China warns top bankers about a deepening crackdown on corruption

Chinese authorities warned top bank executives late Friday that the crackdown against the $60 trillion industry was far from over. This just as they were about announce the investigation of the country’s most senior state banker for nearly two decades.

According to sources familiar with the matter, officials from China Banking and Insurance Regulatory Commission and Central Commission for Discipline Inspection summoned top executives from at most six large state-owned banks to discuss the investigation into Bank of China Ltd.’s former Chairman Liu Liange.Just as the CCDI had annouced Liu’s investigation in a single sentence statement, he was being investigated for “serious violations” of law and discipline.

CBIRC, CCDI, and CCDI stated that they will intensify the crackdown against corruption in the financial sector and that bankers should learn from Liu. The people said that banking staff, particularly senior executives, need to comply with regulations and improve self-discipline.

Although it is not unusual for authorities to summon bankers at short notice following a high-profile investigation, this latest warning shows that President Xi Jinping has been accelerating his anti-graft campaign even after his initial success last year. Since February, at least 20 financial executives have been investigated or punished. Bao Fan, the star banker and chairman of China Renaissance Holdings Ltd. disappeared nearly two months ago.

CBIRC and CCDI did not immediately respond to our inquiries.

A clampdown on the finance industry that began in late 2021 is not slowing down and has already rocked it is rocking the financial sector. This dragnet is the largest ever and it ties in with a wider government shakeup that began when Xi entered a third term.

CCDI announced last week that it will conduct a new round of checks at more 30 state-owned businesses, from China Investment Corp. and PetroChina Co., as well as a “look back” at five financial institutions that were previously targeted.

Liu was announced as an investigation just a month after his abrupt removal from the position of party chief at the fourth-largest bank in the country. After placing her under investigation a year ago, China expelled Jiang Liming from the Communist Party.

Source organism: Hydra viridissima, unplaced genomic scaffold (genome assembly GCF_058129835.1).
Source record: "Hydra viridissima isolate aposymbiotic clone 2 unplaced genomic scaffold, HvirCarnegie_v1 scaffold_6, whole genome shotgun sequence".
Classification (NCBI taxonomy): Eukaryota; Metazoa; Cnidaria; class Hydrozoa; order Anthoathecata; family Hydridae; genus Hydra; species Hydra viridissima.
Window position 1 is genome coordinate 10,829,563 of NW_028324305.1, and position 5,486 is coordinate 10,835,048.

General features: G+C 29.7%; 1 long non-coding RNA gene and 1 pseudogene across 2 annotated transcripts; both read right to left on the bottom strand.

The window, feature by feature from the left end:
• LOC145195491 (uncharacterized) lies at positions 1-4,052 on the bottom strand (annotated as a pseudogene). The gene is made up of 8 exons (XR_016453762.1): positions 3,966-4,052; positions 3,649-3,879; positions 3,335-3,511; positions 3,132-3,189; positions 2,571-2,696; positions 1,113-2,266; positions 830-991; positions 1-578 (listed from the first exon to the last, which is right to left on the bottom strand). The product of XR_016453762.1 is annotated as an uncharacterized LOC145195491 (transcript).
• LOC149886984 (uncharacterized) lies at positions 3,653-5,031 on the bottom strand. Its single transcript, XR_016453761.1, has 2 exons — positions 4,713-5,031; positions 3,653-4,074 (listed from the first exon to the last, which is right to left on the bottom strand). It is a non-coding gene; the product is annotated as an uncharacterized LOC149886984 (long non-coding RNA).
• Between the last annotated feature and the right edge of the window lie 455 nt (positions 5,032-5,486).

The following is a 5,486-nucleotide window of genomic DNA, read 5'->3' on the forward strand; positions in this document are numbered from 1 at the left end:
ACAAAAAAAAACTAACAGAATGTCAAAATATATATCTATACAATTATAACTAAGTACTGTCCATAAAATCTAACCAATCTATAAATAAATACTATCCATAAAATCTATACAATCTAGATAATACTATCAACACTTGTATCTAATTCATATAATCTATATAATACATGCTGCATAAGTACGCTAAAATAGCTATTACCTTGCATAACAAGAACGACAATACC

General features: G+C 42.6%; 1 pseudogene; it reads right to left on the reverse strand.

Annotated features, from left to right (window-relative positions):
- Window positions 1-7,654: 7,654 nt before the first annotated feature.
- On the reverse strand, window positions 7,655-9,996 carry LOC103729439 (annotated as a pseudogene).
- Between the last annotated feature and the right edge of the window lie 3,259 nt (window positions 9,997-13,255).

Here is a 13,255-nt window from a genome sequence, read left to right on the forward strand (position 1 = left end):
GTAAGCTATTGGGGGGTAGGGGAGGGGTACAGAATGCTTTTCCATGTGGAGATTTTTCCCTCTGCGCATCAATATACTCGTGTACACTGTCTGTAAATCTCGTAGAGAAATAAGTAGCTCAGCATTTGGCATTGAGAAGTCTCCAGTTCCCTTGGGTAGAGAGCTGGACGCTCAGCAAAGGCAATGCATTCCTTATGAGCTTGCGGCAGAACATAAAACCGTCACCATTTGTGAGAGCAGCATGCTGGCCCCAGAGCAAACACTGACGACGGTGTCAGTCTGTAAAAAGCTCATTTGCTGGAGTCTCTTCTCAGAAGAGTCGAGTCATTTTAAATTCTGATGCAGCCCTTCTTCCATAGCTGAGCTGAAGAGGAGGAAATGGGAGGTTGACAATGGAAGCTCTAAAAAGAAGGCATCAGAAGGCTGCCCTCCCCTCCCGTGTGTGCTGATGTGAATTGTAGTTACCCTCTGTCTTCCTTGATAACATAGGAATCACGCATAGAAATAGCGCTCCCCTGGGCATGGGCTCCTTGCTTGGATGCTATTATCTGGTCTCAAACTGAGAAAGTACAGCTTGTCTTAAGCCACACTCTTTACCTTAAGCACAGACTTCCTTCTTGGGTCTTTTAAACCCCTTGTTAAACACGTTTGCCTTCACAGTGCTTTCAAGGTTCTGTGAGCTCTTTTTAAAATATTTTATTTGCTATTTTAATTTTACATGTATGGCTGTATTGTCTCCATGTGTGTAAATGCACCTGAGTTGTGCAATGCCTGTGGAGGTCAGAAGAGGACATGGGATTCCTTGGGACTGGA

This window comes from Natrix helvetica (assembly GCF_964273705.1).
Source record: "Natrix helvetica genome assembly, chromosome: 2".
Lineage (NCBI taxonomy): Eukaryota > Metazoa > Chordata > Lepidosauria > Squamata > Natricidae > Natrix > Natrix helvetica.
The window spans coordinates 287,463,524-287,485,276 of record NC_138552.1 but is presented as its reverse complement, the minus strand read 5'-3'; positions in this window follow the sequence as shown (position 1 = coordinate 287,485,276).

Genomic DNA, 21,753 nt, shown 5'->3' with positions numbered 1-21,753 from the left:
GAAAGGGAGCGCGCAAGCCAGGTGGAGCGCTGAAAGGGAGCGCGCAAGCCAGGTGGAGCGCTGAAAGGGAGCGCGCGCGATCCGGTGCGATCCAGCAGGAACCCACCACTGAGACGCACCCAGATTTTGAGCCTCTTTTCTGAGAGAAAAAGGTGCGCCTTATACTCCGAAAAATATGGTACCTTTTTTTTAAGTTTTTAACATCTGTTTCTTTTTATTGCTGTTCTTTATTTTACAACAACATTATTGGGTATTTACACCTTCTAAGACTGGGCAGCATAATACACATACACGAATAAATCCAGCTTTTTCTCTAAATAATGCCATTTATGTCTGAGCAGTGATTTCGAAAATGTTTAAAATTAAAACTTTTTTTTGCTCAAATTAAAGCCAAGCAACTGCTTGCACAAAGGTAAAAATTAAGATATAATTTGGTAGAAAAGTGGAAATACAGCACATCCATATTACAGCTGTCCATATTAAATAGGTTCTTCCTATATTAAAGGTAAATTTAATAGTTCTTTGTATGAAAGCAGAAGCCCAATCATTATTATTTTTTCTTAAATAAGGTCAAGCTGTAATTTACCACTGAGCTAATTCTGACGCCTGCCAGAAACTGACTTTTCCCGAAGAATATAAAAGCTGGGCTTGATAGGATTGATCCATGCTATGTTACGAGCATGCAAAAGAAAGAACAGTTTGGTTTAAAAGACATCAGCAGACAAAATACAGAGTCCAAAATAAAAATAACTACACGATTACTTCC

The CCDI announced Monday that Huang Xianhui (ex-general manager and party chief at China Huarong Asset Management’s Beijing branch) is being investigated for serious violations of the law.

Huarong was China’s former largest bad-debt administrator. However, it has been plagued with scandals and suffered huge losses. After being convicted of bribery and other crimes, Lai Xiaomin was the former chairman.

Xi also increased his control over the sector by announcing a comprehensive overhaul of the financial regulatory system as he started his third term. The long-defunct Central Financial Work Commission will be resurrected to help guide party building in this sector, including personnel arrangement and corruption.

Chinese officials are also trying to restore trust in the world’s second largest economy. Premier Li Qiang said that he supports the private sector at the National People’s Congress, which took place in March.

Yi Huiman (head of the China Securities Regulatory Commission) on Friday reiterated China’s determination to open up its capital markets during a meeting with the heads 10 international financial institutions including Goldman Sachs Group Inc. in Beijing.

Post Disclaimer

The following content has been published by Stockmark.IT. All information utilised in the creation of this communication has been gathered from publicly available sources that we consider reliable. Nevertheless, we cannot guarantee the accuracy or completeness of this communication.

This communication is intended solely for informational purposes and should not be construed as an offer, recommendation, solicitation, inducement, or invitation by or on behalf of the Company or any affiliates to engage in any investment activities. The opinions and views expressed by the authors are their own and do not necessarily reflect those of the Company, its affiliates, or any other third party.

The services and products mentioned in this communication may not be suitable for all recipients, by continuing to read this website and its content you agree to the terms of this disclaimer.